Many moons ago, I warned all my email subscribers about using data aggregation services like Mint dot com and other similar services.
Lots of personal finance startups have jumped on the bank wagon since then and it’s like… everyone and their brother wants to get in on this game.
If you’re scratching your head as to what I’m yammering on about, think on this:
Some financial services companies have started offering a service where you, as their customer, hand over all your bank and investment account login credentials. In other words, your user name and password for your bank account and investment account.
They will then aggregate or gather all your financial information into one place.
The way they do this is… they take your user name and password and log into your account for you, using a computer software program, take a “picture” of your account details, and then import that information into their system where they can sort and organize it for you.
Sounds cool, yes?
It all hinges on you giving some stranger the keys to your financial kingdom… which many people are shockingly comfortable with.
The risk, of course, is that you give up 100% of your privacy and you void your bank and investment broker’s liability protections. Meaning, if your data gets stolen (i.e. password), you have no real protection and no way to get your money or data back if someone decides to help themselves to it.
The price of convenience, I guess.
Recently, FINRA (a self-regulatory agency in the securities industry) issued this warning:
“A key risk is that the aggregators could be storing all consumer financial information or security credentials in one place, creating a new and heightened security risk for consumers.”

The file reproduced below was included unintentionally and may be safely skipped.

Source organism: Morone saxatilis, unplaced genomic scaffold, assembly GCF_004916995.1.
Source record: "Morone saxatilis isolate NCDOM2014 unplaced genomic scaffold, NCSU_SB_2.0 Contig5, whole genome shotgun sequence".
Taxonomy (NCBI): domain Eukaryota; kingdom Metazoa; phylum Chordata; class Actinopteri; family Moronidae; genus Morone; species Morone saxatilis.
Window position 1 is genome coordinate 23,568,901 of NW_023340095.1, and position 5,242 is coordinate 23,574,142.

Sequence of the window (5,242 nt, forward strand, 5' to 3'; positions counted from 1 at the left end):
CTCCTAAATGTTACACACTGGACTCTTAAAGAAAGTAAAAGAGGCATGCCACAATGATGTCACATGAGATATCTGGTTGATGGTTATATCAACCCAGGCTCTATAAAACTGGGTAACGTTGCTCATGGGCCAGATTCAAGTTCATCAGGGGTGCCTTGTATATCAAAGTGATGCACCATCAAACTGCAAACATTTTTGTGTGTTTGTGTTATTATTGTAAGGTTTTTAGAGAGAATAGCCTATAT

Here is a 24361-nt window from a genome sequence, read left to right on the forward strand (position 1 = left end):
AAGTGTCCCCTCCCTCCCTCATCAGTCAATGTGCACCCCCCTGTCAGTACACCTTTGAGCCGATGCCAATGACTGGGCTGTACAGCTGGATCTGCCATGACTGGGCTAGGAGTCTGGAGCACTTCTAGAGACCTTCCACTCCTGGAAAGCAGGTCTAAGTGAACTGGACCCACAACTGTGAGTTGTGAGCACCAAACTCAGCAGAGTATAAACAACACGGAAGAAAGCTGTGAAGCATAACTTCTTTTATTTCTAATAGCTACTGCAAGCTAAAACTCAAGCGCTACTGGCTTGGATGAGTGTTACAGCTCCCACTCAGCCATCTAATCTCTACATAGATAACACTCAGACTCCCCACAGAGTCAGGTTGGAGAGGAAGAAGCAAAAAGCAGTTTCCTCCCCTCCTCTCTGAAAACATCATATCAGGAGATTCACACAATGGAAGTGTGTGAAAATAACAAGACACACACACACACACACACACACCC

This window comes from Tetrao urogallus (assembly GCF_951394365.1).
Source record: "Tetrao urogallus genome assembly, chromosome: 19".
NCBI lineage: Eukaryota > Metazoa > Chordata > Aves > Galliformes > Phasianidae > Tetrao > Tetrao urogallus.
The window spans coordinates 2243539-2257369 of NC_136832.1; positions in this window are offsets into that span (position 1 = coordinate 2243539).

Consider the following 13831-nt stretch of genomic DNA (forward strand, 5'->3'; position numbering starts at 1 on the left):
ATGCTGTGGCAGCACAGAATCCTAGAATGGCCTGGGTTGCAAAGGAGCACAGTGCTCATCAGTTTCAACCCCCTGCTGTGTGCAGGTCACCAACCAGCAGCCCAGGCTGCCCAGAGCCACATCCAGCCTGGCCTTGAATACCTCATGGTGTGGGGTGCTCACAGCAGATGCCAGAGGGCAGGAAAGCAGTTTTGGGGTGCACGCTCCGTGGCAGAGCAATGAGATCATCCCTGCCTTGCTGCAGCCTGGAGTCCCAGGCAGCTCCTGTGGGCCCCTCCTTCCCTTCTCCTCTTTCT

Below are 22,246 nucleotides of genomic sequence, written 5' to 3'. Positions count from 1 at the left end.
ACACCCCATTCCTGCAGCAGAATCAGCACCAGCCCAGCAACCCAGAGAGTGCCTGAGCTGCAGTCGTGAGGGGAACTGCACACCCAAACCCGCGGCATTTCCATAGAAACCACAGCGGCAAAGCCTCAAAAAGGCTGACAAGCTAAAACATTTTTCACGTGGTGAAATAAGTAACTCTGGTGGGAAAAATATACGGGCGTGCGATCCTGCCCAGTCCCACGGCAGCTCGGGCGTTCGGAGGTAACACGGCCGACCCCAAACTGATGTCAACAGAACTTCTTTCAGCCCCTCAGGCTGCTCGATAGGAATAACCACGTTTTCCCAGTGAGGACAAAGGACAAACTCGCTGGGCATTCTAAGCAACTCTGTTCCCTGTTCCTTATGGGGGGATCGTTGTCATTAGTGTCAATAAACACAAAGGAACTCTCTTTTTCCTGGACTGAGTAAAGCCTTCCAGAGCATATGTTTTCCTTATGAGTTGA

Al Pascual, senior vice president of research and head of fraud and security at Javelin Strategy & Research also chimed in on this dealybop:
“Finra’s warning is prudent, especially as more and more fintechs have joined the wealth management and investment space,” he said. “These organizations are unregulated, but are being trusted with access to investors’ financial accounts. If these organizations are compromised in a breach, or if their apps are vulnerable, the credentials for a variety of investors’ accounts — including traditional bank accounts — could be misused and leave investors exposed to financial losses where they have limited recourse.”
Obviously, companies who are taking your data and mashing it together into a cool new app don’t think what they’re doing is dangerous.
Now, don’t get me wrong. This sort of technology is cool if it is secure… meaning, if they use APIs and only use data streams and not personally-identifiable information. The way it’s being implemented currently, however, isn’t so secure or at least it’s not as secure as tech companies would have you believe.
Handing over the user name and password to your financial accounts to some tech company in Silicon Valley generally isn’t a safe thing to do for the same reasons handing over your username and password to anyone else isn’t a safe thing to do… which is why banks void your fraud protection when you do it.
They don’t want to be responsible for a 3rd party who isn’t a bank customer.